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Spring Training Game Report: Yankees 8, Jays 0.

Mrs. Hank pretty much caught the essence of last night's game in one sentence. And while we did not shut it off and watch Survivor because I have some perverse sense of duty that made me watch to the end in order to be fully informed so that I could do a bang-up job on this game report, I didn't go back and watch my recording of the first couple of innings that I had only heard on the car radio. I couldn't do it to myself.

Good stuff happened, sure, but not too much of it. Yesterday afternoon I asked where the real Yankees had gone, and, well, here they were: relentless, especially when presented with a juicy error or misplay to capitalize on. Russ Adams had as many great plays as bad ones, but I think that's good news -- it shows that he can make the great play, not just the error.

The broadcast was better than I was expecting: it wasn't HD, but it was above average for standard definition stuff. The sound was great, very simple and clean with a minimum of things that go WHOOSH or ZOOM (and a total absence of things that crackle like they're on fire). The sound of the bat contacting the ball and the sound of the ball thumping into the catcher's glove were just perfect, the stadium announcer could be heard with lots of atmospheric stadium echos, and individual voices could be heard in the crowd. Sportsnet people: if you gave us a sound mix like that, it would elevate your broadcasts from a low A to complete perfection.

I was surprised that the YES-men didn't give us too many howlers. Actually, the howler of the week, perhaps of the month, maybe even the howler of the whole off-season, came from one of our own:

"I guess J.P. can't leave well enough alone. Team is rolling along, flips Batista into the pen for no apparent reason and then they get spanked by the Yankees 8-bagel. UGH!!!"

Now, regardless of whether you view Batista-as-closer as a good or bad thing, I cannot see how Batista-as-closer lost last night's game for the Jays. It's so totally beyond my capability to comprehend that I have decided to make this the subject of an NFH Challenge. I know, I know, the original poster was just venting frustration and picked J.P.'s most recent move as a convenient target. But, in the spirit of the NFH Challenge, no post is safe! You better believe it if you're going to throw it out here for everyone to read. And so:

NFH Challenges anyone to explain to him how Batista's switch to the role of closer caused the Jays to lose 8-0 to the Yankees on March 10th, 2005. Yes, the original poster is more than welcome to defend him or herself.

Here are the scenarios that I came up with and dismissed:

1: Batista is so much better as a starter than Chacin that there would have been no Yankee runs scored.
Reason for dismissal: Batista was not scheduled to start last night. Also, even if Batista had no-hit the Yankees, the Jays could not have won without scoring any runs.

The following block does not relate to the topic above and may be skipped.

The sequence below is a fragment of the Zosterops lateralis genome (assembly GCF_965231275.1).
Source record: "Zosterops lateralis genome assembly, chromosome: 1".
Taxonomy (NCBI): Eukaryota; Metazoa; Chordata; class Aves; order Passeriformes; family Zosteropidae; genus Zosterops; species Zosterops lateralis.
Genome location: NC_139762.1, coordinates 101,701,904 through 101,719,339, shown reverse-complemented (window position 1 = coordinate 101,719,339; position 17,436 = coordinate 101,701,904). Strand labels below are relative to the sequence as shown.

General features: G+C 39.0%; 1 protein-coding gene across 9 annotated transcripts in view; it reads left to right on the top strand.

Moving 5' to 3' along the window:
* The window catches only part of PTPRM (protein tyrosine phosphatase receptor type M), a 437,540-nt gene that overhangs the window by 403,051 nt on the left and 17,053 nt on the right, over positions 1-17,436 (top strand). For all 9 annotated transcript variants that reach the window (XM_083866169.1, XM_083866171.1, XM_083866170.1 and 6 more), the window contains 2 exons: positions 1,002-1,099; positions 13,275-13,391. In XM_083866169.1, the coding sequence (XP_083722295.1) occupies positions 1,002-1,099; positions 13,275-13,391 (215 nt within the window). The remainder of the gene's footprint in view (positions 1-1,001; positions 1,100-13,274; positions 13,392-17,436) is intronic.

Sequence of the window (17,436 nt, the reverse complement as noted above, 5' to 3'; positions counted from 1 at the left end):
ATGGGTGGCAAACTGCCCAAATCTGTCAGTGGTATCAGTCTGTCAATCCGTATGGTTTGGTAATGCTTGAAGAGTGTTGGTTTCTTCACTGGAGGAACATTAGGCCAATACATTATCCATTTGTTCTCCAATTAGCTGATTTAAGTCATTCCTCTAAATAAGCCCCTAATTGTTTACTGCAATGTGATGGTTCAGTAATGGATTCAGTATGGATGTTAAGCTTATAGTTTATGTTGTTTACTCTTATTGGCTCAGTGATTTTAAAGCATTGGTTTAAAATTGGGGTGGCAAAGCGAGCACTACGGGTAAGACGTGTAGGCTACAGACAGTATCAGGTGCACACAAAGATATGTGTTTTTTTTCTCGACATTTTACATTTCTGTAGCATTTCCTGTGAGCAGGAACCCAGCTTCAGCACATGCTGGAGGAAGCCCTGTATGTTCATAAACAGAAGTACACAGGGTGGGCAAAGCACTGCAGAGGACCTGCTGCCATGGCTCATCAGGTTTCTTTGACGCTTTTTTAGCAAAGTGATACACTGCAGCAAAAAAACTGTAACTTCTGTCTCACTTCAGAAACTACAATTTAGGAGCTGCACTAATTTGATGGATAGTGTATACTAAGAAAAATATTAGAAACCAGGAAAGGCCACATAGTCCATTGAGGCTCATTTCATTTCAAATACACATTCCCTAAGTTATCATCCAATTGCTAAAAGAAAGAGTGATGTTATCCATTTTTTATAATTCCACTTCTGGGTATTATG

2: Batista's move to the closer role shook up and demoralized the rest of the pitching staff.
Reason for dismissal: Moving Batista to the role of closer means that both Towers and Chacin are virtually guaranteed major-league starting jobs when the regular season starts. They'd be the opposite of demoralized, they'd be elated -- they'd both been dueling for one spot, and now they both get one. That's pretty win-win if you ask me. And those two guys gave up the majority of the runs.

3: With Towers and Chacin guaranteed starting jobs, they became lazy and pitched poorly or were working on new pitches for the upcoming season.
Reason for dismissal: Lazy? You've got one guy who's been in the minors a little too long looking at his big break, and another who's never turned in a lazy performance in his life. I'm not going to buy that for either of them. Now, they could have been working on new pitches -- it's Spring Training, why not try out your new stuff on the Yankees? That's the whole point of Spring Training. But then I can't see how we get an "UGH!!!" comment out of that, because it's not negative, not the fault of J.P. Ricciardi, and not something to be concerned or upset about. So that cannot be what the original poster meant.

4: Batista, filled with excitement at being named the closer, taunted the other Jays pitchers as they were pitching, calling out "Iiiiiiiiiiiiiiii aaaaaaammmmmmmmm theeeeeeeee CLOSER!" during their windup and release, throwing them off.
Reason for dismissal: The audio of the game last night was great, and we would have heard it.

5: Batista gave Chacin those sunglasses and told him, "Here, go pitch with these on, you'll look cool," and the glasses were really mild prescription lenses and messed up Chacin's depth perception.
Reason for dismissal: Batista would have done that even if he wasn't the closer.

Can you come up with something better? There's a fabulous* prize involved here. Points will be awarded for both plausibility and creativity. And remember, if there's no proof that it's false, well, it could be true.

Oh yeah, and let's talk a bit about that Batista-as-closer thing. I don't have a problem with it, because he came out and got the job done last year. It wasn't pretty, but pretty doesn't count in baseball anyways, or that fuscia-socked team that Moffatt showed us in yesterday's Report would be tearing up the league. Who cares what his starter numbers say? They're only tangentially related to how he'll perform as a closer. Maybe Batista is the Jack Morris of closers. I know, that comment is going to drive a lot of people up the wall. Sorry, I had to.

Anyways, this move gives Chacin a shot at the big-time, and I want to see if he's really got what it takes. That funky delivery is a lot of fun to watch.

*some words have different meanings to different people.

"Come on, can't we turn this off and watch Survivor?" | 54 comments | Create New Account
The following comments are owned by whomever posted them. This site is not responsible for what they say.
Pepper Moffatt - Friday, March 11 2005 @ 10:07 AM EST (#105644) #
Great stuff, NFH!

The problem with changing the channel from the game to Survivor is that you have to watch Survivor.